Accessible design toys - Giving thought to children with visual/hearing disabilities
What are accessible design toys?
Accessible design toys are toys for the general consumer market which are also fully enjoyable by visually or hearing disabled children. By simply adding a few minor innovations we can make our toys more accessible and enjoyable for more children in the world. For example, by putting a raised dot on the ON side of a switch (to make it tactually distinguishable), or by a vibration feature along with a beeping (so a child can "feel" a "Wrong Answer!" or a "Danger!" notification without hearing it), or by applying different textures to different colors (for instance on board game pieces). In addition to children, making toys easier to use for blind/hearing impaired mothers and fathers is also an important aspect of accessible design toys.
Since these toys are sold in the general consumer market, printing designated symbols on their packages for easy identification of their qualities, including a "guide dog mark" for toys suitable for visual disabilities, and a "rabbit mark" for toys suitable for hearing disabilities. To print these marks on packages, the toys must be reviewed and approved as "accessible" by the Japan Toy Association Accessible Toy Committee.
The Importance of Establishing Standards
If one toy manufacturer put a raised dot near the ON switch of their toys, while another put it near the OFF switch, consumers purchasing the toys would be left in confusion. Therefore, it is very important to establish standards (for instance of how and where to put the raised symbols) and follow them.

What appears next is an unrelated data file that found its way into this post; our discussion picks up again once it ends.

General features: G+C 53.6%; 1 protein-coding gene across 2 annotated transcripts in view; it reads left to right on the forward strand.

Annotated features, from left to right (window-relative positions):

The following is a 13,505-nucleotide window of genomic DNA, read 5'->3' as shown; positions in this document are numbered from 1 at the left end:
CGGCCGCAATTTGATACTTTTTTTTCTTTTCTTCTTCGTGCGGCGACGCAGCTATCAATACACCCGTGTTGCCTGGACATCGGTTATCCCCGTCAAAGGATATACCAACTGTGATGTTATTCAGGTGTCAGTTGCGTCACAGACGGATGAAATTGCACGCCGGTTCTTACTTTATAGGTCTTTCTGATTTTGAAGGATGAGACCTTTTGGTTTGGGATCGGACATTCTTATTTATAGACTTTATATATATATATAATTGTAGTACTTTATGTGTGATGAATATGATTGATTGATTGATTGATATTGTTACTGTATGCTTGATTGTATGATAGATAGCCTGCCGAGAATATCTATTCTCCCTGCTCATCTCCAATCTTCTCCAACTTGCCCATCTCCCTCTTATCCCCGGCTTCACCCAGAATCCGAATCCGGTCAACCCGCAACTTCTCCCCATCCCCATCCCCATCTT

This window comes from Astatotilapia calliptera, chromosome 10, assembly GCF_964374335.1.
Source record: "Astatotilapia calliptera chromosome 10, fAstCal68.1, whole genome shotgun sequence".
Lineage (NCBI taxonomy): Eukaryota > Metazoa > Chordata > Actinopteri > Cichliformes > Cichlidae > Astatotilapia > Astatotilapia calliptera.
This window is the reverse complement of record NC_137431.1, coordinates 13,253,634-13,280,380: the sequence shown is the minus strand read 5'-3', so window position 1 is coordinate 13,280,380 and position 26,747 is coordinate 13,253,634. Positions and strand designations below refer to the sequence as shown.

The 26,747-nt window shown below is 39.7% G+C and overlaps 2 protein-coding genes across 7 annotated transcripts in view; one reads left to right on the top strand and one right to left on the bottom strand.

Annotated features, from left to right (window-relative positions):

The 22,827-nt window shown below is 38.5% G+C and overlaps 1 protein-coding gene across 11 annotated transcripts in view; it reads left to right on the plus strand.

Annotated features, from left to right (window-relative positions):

TOMY operates according to its internal quality standard which incorporates these "raised dots" and some other simple innovations that comply with industry standards.
What does it mean to have fun?
For persons with visual disabilities, toys may become "easier to use" if the ON switches and the battery boxes are tactually marked. However, the most important purpose of a toy is that it is not simply be "used", but "enjoyed". In addition to toys with tactile markings for easier operation, toys clearly shaped like actual things -for example, characters and items from TV shows, large vehicles, buildings, animals, foods, and daily living goods -might become tremendously valuable accessible design toys to show children with visual disabilities a world they cannot usually grasp.
On the other hand, children with hearing disabilities can enjoy most commercially available toys. However, for the toys where the sound plays an important role, new ideas to make them "accessible" are needed.
The TOMY Group's Accessible Design Toys
Currently (October 2012), about 90 items/series from the TOMY Group are approved as "accessible toys". The need for "accessible toys" is expected to rise more than ever since the occasion for children with and without disabilities to play and learn together at daycare centers, nursery schools and so on is increasing drastically due to national educational policies.
Some examples of 2012 toys with guide dog marks
●Koeda-chan Toy Series
The variation in colors and figures are designed to be tactually recognized.
●Cars A,I,U,E,O Talking Board
The tactile braille stickers for the toy are distributed free for those who wish to have them.
●Licca Good Friend Pet Shop
The little pet figures are authentic to touch in their shapes and textures. The parts of the toy are designed not to be accidentally fall or move.
Some examples of 2012 toys with Rabbit marks
●Dragon Hunting Real
You can see the process of the game displayed on the screen. Vibrations and virtual pulling motions make the game fun.
●TT Minnie Mouse Cleaner
You can "visually know the cleaner is in motion by the small white balls rolling inside the cleaner's window.